Seventy years ago today, June 6, 1944, the largest seaborne invasion in history took place: D-Day. About 6:30 a.m., 24,000 British, US, and Canadian airborne troops landed on the beaches of Normandy. Thousands of young men lost their lives there, and their sacrifice eventually helped the Allies win the war.

But without the efforts of the Allied forces, softening up German targets for months prior, D-Day couldn’t have been successful. The Allied air forces played a crucial role in the success of the invasion. “The 12,000 planes of the Allied air forces swept the Luftwaffe from the skies, photographed enemy defenses, dropped supplies to the resistance, bombed railways, attacked Germany’s industries and isolated the battlefield.” (D-Day Fact Sheet)

On this date in 1944, my uncle, and thousands of other young men, were preparing for their future role in the air war. This letter, written by my uncle five days after the invasion, makes note of D-day — and the coincidence that it happened to occur on the same date as his father’s, my grandfather’s birthday. His final note shows his confidence in the future based on the Normandy invasion.

In his preparation to become a navigator in June, 1944, my uncle is facing struggles of his own in the military — ones that he believes “threaten his existence.” Frank’s best efforts to study are being thwarted, and he’s failing his exams. He pours out his anguish to his parents. The family, will, in turn, respond to his frustration with full-fledged support in future letters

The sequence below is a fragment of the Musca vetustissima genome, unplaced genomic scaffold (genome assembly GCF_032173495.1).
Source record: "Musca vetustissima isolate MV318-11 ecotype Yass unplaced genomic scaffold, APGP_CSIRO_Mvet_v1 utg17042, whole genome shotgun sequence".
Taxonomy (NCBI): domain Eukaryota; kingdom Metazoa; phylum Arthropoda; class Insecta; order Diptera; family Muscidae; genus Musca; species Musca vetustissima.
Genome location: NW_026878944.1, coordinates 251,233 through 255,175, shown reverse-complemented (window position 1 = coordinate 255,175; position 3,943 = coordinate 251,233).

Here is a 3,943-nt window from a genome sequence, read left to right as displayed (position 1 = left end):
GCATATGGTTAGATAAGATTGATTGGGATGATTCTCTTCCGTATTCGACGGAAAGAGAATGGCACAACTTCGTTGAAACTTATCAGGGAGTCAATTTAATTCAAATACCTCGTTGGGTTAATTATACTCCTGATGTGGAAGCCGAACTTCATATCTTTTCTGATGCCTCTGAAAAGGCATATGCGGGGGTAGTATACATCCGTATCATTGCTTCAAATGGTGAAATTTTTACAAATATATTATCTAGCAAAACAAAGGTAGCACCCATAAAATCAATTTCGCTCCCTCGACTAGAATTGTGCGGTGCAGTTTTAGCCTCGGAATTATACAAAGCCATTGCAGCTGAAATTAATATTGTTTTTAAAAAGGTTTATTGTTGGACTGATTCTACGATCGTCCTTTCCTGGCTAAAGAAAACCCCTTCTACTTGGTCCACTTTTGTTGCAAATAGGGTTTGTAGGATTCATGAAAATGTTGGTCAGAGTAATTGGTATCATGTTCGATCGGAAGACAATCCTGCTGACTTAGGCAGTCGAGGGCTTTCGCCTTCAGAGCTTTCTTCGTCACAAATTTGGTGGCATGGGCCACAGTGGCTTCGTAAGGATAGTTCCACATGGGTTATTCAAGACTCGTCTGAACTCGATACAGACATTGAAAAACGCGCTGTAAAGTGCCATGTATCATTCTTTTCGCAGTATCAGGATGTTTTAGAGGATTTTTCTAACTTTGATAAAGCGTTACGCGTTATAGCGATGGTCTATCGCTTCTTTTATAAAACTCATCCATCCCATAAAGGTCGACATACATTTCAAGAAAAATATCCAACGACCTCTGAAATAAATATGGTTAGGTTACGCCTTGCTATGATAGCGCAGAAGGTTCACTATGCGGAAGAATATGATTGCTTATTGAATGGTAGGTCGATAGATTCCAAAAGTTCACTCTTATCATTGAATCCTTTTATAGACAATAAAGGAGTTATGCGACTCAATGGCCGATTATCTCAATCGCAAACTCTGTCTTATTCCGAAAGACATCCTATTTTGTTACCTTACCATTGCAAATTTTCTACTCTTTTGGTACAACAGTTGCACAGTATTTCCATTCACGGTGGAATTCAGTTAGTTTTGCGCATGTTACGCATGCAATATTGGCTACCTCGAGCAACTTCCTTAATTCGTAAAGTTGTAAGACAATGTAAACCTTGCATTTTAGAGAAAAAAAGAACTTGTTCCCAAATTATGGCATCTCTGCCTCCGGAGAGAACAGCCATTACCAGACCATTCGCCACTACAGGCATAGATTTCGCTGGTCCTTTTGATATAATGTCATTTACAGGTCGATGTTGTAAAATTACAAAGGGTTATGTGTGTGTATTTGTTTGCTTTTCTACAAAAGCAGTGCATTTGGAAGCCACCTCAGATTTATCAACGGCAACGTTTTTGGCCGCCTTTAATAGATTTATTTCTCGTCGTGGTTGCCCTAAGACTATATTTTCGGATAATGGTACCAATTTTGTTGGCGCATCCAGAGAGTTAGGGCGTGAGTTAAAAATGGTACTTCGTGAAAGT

On this day, when we remember one of the twentieth century’s greatest battles, and the men who fought it, we can also remember every man (and woman) who served in the armed forces during World War II. Many, like my uncle, struggled to gain the knowledge they would need to fight in the air war that would be so crucial to victory. Thanks to them all.


11 June [1944]

Dear Mom and Dad,

I’m worried about my course here. I failed another examination and I can’t figure it out. I try so hard I work too slow and never finish my examinations. I don’t know what to do. I’m standing here helpless and just watch the bad marks go down. This is the third examination I have failed now and I’m sure my instructor isn’t going to stand by and say nothing. This is practically all I have been thinking about these past days. I can’t write letters or eat right now because of it. It’s a constant threat to my existence. I don’t understand why I can’t work as fast as the others. If I work fast I get mixed up and can’t do anything right.

Happy Birthday, Grandpa: Josef Gärtz, 20 or 21 years old; 1909/10

I’m feeling O.K. again physically! Tick bites are all gone and my ankle is much better. I went swimming yesterday and found a swell outdoor pool in San Antonio. It’s as large as Walend Pool in Chicago and is in the shape of a race track. At first my ankle bothered me but I soon forgot about it and had a good time.

I tried to buy Dad another rose bush for his birthday but you can’t get anything you want in Texas. I hope he liked the present I sent him. I know he can use it.

I’m sending you our church bulletin from the camp chapel for the past 2 Sundays. I hope you enjoy looking at them. We have a young Chaplin who is a Baptist but all the Protestant religions are gathered together for one sermon. He has an interesting subject prepared every time you go to one of his sermons. Well I’ll have to run now to get dressed for the usual Sunday parade. So

till I write again I’m always

Your loving son, Frank xxxxx

P.S. Wasn’t it strange how D Day came on Dad’s birthday? It won’t be long now.